Saturday, March 27, 2010

WHAT DOES THE FBI KNOW ABOUT ME?

by Sheila Connolly

I have led an exemplary life, legally speaking. Well, there were a few youthful indiscretions back in the seventies, but that was in California and everybody was doing it, and nobody cared much. And there was that one party I threw where the cops came, but nothing came of it. Those were the days.

But for the official record, I have always been squeaky-clean. I've never had a moving violation. I've garnered a total of two parking tickets in decades of driving, and paid them both promptly. I have never stolen anything (we won't talk about that box of paper clips, will we?) or inflicted grievous bodily harm on a fellow human being or an animal. I pay my taxes and give to charity. I am a model citizen.
So why do I wonder if the FBI has a file on me?

Because I have been associated with two multi-million-dollar thefts. And if that wasn't bad enough, in my forthcoming Museum Mystery series I'm writing about one.

The first theft occurred when I was in graduate school. A quartet of thieves broke into the museum building where my graduate classes were held, and made off with five thousand Greek coins valued then at $5,000,000. At the time it was said to be the largest known art theft (the total would be a lot higher now, no doubt). The event took place in December 1973, and, yes, I was enrolled at the time and lived only a few blocks away. And I sure could have used the money. I didn't do it.

Of course, that theft was trumped a few years later by the heist at the Isabella Stewart Gardner Museum in Boston. Luckily I was living in California at that time, but I had gone to school with a former director, and even lived in the same building as she did for a time, so I could have had inside information, right? I didn't do it. (Are you paying attention, FBI? Do you see me living the life of luxury with my ill-gotten gains here?)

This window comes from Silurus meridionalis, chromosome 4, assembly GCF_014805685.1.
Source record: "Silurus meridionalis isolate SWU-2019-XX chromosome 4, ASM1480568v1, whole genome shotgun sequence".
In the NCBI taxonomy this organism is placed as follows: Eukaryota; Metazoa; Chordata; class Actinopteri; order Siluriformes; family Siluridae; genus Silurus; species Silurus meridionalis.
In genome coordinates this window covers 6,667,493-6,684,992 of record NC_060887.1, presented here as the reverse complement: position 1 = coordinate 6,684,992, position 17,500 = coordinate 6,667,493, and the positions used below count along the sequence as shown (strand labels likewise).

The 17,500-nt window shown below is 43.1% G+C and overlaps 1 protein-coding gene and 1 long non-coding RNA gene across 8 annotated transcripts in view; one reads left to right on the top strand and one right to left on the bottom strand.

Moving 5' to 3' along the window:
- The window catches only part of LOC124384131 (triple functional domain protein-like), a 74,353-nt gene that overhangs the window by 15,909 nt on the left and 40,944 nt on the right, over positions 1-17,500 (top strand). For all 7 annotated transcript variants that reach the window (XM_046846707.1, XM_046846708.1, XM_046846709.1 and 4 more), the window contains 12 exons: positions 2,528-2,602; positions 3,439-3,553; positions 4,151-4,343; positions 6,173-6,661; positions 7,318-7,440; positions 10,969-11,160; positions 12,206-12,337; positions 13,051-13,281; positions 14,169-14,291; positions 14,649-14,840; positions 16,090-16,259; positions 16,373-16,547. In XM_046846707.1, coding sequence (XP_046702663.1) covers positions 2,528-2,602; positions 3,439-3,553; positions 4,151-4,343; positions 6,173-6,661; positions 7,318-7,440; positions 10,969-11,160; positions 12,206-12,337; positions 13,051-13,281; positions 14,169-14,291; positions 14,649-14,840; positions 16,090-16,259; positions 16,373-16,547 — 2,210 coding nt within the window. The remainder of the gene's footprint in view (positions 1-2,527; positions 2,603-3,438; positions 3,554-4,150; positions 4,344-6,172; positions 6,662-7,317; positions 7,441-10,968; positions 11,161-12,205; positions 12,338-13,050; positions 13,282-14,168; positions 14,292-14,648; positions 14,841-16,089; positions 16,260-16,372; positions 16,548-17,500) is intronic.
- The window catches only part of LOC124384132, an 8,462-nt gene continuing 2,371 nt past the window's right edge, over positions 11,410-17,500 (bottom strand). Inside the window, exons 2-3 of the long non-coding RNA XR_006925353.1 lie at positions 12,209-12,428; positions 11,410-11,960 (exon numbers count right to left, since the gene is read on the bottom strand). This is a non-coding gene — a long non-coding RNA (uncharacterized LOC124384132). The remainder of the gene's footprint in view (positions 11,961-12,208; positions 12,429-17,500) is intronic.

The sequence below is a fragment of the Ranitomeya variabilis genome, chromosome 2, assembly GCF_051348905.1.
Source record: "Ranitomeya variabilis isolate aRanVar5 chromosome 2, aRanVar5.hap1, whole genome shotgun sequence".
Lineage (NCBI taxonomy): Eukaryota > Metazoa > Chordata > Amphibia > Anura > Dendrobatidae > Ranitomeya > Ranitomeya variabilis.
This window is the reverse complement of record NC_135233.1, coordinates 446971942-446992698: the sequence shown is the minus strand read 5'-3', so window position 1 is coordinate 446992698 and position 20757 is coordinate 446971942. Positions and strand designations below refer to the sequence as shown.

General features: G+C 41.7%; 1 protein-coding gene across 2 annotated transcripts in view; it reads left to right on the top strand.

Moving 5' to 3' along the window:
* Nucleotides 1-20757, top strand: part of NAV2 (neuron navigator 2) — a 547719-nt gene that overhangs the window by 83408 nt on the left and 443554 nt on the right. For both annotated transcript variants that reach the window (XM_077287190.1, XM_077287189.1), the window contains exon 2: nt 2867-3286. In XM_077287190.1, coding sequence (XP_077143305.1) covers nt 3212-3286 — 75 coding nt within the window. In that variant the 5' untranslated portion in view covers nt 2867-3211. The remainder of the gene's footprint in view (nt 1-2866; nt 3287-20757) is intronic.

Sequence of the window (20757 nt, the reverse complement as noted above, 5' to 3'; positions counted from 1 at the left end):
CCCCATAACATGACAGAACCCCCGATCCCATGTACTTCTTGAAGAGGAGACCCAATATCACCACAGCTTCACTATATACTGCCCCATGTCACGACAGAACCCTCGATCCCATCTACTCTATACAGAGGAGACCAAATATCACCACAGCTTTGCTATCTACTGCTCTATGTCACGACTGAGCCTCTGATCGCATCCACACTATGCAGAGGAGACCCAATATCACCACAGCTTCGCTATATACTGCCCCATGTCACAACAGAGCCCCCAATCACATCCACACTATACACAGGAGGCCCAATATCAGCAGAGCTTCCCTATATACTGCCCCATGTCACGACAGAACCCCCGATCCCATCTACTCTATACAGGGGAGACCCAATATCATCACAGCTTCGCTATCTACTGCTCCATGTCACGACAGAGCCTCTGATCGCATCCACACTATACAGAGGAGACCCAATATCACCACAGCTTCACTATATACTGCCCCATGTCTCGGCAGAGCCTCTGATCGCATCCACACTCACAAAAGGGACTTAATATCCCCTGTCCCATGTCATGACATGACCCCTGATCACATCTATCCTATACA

In November 1997, I was working for The Historical Society of Pennsylvania when yet another multi-million-dollar theft was discovered, and that was the inspiration for my coming book. This was a very public event. There was much news coverage ("Live at Five!"). The FBI's Art Theft group was called in. Happily this theft was solved: a disgruntled employee who we all knew and liked had been spiriting articles out of the building for years, mainly to prove that he could. He sold what he took for pennies on the dollar, to a local collector (who, as it turned out, lived about two miles from my house), and much of it was recovered. But I was there. I didn't do it.

I have to admit that I'm curious. Nobody ever interviewed me or otherwise contacted me with regard to any of these thefts. But wouldn't you hope that my name cropping up on a list of people with clear opportunity during the investigation of two major events would send up some red flags? I'd like to think so, if the investigators are doing their job. It's kind of a big coincidence, isn't it?